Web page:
The package also came with a handwritten note and stickers, which were a sweet touch. It would’ve been nice to be able to opt in or out of the stickers though, since I’m not sure I’ll use them all.
The Turmeric color is a beautiful earthy orange. I later realized that it’s kind of close to my skin tone after a summer in the sun, but I don’t mind.
You’ll be glad to know that the shorts are pretty much panty-line free. I usually wear full-coverage underwear (huge fan of high-waisted granny panties lol), and the panty lines aren’t that noticeable compared to my other lighter-colored compression shorts. I’ll spare you a photo of my butt though.
After a hard workout, the sweat also doesn’t show up on the lighter fabric. You won’t need to worry about looking like you peed your pants or something haha.
For reference, I’m 5’4″, 125-130lbs, 28.5″ waist, and 36″ hip. According to the size chart, I actually should’ve gotten a medium (28-30″ waist) since a size small is actually for 26-27″ waists. But, I’ve always been a standard size small in activewear and didn’t even look at the size chart (oops).
When I first saw the shorts, I was worried that they wouldn’t fit. They seemed way tinier than my other bike shorts, and the waist was only 11 inches across.
When I put the bike shorts on, they felt a little snug at first in the waist and leg openings. I thought I was going to have to exchange them, but after comparing the feel to my other bike shorts, I realized that all of them were a little compressive. After a couple wears, the shorts also seemed to stretch a bit and feel just right.
The bra fit just fine, and there were no problems there. It measured 12.5 inches across (I have a 32″ bust and 30″ band).
Wolven’s activewear is made from 84% rPET and 16% spandex. The fabric has a vegan suede finish that isn’t not glossy like most activewear and has a bit more texture. Their fabric is soft, stretchy and extremely comfortable.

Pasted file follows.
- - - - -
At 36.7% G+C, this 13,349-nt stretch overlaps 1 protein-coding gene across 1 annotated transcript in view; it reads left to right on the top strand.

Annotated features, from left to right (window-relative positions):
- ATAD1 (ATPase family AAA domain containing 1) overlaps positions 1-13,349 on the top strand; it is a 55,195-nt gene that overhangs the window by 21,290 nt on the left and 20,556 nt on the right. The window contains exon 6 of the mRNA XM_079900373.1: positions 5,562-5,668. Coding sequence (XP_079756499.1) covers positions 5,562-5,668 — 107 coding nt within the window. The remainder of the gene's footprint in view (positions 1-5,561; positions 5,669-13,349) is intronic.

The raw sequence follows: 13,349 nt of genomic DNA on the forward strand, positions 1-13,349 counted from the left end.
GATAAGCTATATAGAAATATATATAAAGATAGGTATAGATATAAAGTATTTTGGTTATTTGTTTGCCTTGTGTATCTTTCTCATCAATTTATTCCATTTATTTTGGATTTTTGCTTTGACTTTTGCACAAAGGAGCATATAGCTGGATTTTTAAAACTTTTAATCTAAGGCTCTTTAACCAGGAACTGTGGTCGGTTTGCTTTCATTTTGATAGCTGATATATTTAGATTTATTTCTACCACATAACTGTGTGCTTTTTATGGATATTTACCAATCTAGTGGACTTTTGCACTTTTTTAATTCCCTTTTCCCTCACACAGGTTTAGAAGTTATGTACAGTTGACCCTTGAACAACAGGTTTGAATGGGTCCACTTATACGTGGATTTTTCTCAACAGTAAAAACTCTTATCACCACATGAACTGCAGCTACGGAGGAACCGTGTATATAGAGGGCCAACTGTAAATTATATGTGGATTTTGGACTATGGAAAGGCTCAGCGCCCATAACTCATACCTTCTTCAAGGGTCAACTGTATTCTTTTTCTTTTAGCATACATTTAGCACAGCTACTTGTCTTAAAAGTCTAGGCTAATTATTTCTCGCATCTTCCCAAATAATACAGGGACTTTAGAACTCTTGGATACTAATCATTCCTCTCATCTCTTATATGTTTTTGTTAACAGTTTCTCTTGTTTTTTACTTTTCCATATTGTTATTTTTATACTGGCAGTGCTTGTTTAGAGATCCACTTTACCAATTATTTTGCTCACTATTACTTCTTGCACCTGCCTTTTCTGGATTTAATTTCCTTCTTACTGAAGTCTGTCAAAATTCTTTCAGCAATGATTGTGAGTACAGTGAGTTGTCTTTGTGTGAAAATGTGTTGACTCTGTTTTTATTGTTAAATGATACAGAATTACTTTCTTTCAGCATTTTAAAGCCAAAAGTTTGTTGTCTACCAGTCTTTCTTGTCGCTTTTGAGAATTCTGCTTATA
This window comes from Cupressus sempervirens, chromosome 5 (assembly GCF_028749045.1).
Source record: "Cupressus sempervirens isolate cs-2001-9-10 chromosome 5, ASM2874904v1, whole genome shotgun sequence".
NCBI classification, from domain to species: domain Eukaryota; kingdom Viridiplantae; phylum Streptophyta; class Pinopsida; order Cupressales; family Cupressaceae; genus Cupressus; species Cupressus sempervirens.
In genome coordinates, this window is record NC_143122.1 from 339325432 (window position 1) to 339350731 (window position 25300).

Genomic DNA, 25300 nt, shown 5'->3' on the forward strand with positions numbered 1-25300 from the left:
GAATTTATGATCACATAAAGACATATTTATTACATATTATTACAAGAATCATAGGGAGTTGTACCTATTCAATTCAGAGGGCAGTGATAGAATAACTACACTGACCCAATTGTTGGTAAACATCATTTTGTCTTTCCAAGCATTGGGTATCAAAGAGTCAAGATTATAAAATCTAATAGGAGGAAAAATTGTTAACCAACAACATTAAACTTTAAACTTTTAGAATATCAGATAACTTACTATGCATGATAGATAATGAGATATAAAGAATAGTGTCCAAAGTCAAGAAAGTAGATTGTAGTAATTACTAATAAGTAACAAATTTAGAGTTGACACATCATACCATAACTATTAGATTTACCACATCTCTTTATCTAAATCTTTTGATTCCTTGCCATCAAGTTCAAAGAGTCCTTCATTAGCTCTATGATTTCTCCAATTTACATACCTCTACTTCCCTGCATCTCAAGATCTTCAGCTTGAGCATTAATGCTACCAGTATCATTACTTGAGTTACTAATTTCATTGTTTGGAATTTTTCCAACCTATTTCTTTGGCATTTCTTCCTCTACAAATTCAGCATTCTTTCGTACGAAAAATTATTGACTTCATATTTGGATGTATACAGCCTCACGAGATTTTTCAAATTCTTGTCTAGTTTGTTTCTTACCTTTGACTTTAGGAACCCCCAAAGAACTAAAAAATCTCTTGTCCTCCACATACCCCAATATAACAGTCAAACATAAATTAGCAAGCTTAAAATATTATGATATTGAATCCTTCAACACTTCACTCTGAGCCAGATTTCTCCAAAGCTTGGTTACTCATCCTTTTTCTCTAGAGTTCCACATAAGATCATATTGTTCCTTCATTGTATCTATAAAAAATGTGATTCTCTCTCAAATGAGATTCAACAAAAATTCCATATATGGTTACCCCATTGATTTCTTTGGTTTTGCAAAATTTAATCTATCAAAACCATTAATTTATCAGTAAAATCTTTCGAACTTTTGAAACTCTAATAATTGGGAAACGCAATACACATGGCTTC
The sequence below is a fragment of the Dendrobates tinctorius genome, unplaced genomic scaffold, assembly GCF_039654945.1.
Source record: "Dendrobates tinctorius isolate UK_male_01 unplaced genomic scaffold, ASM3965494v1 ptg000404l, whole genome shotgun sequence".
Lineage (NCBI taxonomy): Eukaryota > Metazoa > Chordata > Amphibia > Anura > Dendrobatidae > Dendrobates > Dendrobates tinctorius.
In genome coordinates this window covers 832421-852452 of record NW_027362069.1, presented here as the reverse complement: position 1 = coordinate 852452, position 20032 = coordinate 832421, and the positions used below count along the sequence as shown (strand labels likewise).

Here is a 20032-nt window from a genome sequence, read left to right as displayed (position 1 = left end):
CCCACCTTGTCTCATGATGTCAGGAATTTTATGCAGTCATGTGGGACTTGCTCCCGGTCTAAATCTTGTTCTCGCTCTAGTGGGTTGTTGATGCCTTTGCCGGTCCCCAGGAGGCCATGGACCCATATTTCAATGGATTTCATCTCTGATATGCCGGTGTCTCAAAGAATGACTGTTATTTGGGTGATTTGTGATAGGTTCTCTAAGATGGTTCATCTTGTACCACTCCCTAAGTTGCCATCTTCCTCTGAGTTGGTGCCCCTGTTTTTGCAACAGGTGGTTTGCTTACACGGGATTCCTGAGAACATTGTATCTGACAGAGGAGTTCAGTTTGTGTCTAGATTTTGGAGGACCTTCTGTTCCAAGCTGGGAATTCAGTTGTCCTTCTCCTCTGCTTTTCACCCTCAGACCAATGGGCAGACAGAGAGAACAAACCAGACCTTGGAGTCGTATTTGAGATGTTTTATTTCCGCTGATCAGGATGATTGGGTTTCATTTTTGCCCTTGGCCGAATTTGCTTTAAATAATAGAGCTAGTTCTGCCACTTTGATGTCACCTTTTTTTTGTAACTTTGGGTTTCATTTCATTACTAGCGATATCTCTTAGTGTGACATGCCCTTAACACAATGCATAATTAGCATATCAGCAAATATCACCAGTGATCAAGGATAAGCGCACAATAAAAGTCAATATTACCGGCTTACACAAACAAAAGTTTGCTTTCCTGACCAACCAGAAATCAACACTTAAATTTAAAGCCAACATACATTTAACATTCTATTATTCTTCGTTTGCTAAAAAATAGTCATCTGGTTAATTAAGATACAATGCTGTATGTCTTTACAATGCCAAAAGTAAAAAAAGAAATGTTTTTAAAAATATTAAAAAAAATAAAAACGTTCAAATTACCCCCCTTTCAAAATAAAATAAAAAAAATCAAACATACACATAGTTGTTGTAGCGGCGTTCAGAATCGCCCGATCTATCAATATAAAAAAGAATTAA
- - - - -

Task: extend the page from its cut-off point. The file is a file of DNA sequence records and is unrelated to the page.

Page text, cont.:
While I like the suede-like material for my shorts, I will say that I’m not as big of a fan when it comes to the bra, as it can feel a little itchy sometimes. That said, I do have more sensitive skin in my torso.
Otherwise, the shorts and bra feel great. They’re compressive as activewear should be, but not too tight. The pockets of the shorts are roomy and can easily hold a phone or a tennis ball. The bra is supportive and I can go on runs with it (though if you have a larger chest, I’d recommend getting their Racerback Bra instead).
The shorts and bra are well-made and have held their shape after a handful of washes. The band of the bra sometimes gets twisted inside the vegan suede casing, but I’m able to reshape it easily. I may sew a couple stitches to hold it in place.
The vegan suede material does attract more lint than your standard activewear since it’s more textured. On the Turmeric color pieces, it’s not really noticeable; I usually just see some around the interior of the shorts waistband and the bra waistband. If you order a darker color like Onyx (black), however, it will be more noticeable, and you may want to use a lint roller.
Wolven recommends washing on cold in a bag that catches microfibers, like the Guppyfriend bag. You can then air dry the activewear.
Since their clothing is anti-microbial, and many pieces are reversible, Wolven recommends washing less frequently. If I don’t sweat much or do a lower-impact activity, I usually rewear the activewear before washing.
I’m a big fan of the fit and feel of Wolven’s shorts. I’d definitely consider getting more shorts when I need them and trying out their pocket leggings. I probably wouldn’t get another bra because the suede-like finish is a bit itchy for me on my chest, but it did fit well.
Where to Buy Wolven Clothing
If this review was helpful and you’ve decided that Wolven is right for you, it would mean a lot if you purchased through my affiliate link. You can also use code imperfectidealist for 20% off your first purchase.
Let us know what you think in the comments if you end up buying from Wolven! For more ethical brand suggestions, check out my sustainable brand directory.